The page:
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Volume 2015 (2015), Article ID 412068, 14 pages
Research Article

Genomic, Epigenomic, and Transcriptomic Profiling towards Identifying Omics Features and Specific Biomarkers That Distinguish Uterine Leiomyosarcoma and Leiomyoma at Molecular Levels

1Department of Maternal-Fetal Biology, National Research Institute for Child Health and Development, 2-10-1 Okura, Setagaya, Tokyo 157-8535, Japan
2Department of Obstetrics and Gynecology, Graduate School of Medical Sciences, Kyushu University, 3-1-1 Maidashi, Higashi-ku, Fukuoka 812-8582, Japan
3Department of Systems BioMedicine, National Research Institute for Child Health and Development, 2-10-1 Okura, Setagaya, Tokyo 157-8535, Japan
4Department of Health Nutrition, Faculty of Health Science, Kio University, 4-2-4 Umami-naka, Koryo-cho, Kitakatsuragi-gun 635-0832, Japan
5Department of Obstetrics and Gynecology, Faculty of Medicine, Kagoshima University, 8-35-1 Sakuragaoka, Kagoshima 890-0075, Japan

Received 21 September 2015; Accepted 24 November 2015

Academic Editor: Eugenie S. Kleinerman

Copyright © 2015 Tomoko Miyata et al. This is an open access article distributed under the Creative Commons Attribution License, which permits unrestricted use, distribution, and reproduction in any medium, provided the original work is properly cited.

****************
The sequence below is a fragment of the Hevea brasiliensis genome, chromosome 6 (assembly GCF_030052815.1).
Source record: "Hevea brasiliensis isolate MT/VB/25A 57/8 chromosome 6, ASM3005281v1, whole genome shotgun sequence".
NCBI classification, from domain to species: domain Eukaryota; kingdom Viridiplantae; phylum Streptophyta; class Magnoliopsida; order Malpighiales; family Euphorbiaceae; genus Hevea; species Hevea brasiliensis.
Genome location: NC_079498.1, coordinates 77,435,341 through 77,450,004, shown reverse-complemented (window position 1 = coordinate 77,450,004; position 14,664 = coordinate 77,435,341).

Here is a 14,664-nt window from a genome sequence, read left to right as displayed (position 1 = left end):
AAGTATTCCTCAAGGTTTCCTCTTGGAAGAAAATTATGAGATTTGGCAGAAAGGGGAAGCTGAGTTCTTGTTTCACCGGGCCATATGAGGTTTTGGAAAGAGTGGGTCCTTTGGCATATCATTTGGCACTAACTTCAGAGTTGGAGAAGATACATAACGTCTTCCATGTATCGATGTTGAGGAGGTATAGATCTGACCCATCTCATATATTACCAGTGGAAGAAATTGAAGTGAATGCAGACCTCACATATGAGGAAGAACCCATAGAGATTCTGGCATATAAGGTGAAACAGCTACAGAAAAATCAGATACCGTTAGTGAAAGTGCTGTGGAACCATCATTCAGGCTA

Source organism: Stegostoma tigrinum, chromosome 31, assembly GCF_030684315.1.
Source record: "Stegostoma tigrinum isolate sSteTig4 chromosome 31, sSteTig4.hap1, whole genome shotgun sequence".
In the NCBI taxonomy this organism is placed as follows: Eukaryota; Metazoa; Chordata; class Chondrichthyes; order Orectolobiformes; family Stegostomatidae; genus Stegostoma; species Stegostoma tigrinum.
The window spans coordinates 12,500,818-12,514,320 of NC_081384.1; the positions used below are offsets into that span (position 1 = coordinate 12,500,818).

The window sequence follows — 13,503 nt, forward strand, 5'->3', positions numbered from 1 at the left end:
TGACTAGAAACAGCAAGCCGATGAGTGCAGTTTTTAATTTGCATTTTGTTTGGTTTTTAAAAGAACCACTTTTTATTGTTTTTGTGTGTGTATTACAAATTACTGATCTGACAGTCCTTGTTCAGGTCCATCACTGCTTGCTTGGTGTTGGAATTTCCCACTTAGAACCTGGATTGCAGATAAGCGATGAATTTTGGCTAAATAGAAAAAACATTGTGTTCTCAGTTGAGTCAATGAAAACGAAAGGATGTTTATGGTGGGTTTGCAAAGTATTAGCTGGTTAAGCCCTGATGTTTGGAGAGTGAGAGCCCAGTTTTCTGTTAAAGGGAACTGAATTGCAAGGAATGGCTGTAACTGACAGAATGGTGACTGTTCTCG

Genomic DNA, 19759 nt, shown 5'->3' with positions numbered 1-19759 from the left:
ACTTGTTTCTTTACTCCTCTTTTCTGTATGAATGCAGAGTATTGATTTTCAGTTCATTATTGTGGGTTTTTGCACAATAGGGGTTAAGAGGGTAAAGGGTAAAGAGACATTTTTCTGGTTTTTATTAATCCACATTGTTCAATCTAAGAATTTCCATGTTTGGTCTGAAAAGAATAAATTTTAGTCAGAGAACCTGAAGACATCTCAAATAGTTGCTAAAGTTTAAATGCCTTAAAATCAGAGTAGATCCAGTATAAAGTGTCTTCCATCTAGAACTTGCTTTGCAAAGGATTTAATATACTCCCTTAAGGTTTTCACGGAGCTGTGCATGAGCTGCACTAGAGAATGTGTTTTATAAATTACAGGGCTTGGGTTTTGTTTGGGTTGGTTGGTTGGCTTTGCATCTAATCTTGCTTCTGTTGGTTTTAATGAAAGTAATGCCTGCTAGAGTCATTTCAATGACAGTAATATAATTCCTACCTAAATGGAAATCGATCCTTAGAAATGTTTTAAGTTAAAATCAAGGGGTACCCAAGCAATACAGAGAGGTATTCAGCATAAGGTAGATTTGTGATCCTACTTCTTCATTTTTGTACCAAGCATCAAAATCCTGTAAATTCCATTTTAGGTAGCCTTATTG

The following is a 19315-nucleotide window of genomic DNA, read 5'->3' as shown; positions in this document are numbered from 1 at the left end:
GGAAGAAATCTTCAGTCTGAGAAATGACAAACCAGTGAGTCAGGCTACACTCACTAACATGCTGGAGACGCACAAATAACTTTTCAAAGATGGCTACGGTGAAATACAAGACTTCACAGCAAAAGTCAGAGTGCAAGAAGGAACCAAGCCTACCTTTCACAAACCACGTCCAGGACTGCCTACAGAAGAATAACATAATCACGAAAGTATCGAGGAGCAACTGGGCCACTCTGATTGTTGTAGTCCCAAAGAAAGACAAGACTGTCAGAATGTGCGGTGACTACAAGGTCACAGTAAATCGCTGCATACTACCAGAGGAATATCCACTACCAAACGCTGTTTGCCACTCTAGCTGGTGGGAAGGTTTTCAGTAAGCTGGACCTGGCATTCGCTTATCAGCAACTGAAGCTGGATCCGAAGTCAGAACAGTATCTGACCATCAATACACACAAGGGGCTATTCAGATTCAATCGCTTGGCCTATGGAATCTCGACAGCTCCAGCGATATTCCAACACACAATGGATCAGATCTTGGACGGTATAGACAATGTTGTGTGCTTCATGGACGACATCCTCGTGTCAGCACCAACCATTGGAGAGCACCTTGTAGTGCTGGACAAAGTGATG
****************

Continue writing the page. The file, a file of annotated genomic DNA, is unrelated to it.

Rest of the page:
Uterine leiomyosarcoma (LMS) is the worst malignancy among the gynecologic cancers. Uterine leiomyoma (LM), a benign tumor of myometrial origin, is the most common among women of childbearing age. Because of their similar symptoms, it is difficult to preoperatively distinguish the two conditions only by ultrasound and pelvic MRI. While histopathological diagnosis is currently the main approach used to distinguish them postoperatively, unusual histologic variants of LM tend to be misdiagnosed as LMS. Therefore, development of molecular diagnosis as an alternative or confirmatory means will help to diagnose LMS more accurately. We adopted omics-based technologies to identify genome-wide features to distinguish LMS from LM and revealed that copy number, gene expression, and DNA methylation profiles successfully distinguished these tumors. LMS was found to possess features typically observed in malignant solid tumors, such as extensive chromosomal abnormalities, overexpression of cell cycle-related genes, hypomethylation spreading through large genomic regions, and frequent hypermethylation at the polycomb group target genes and protocadherin genes. We also identified candidate expression and DNA methylation markers, which will facilitate establishing postoperative molecular diagnostic tests based on conventional quantitative assays. Our results demonstrate the feasibility of establishing such tests and the possibility of developing preoperative and noninvasive methods.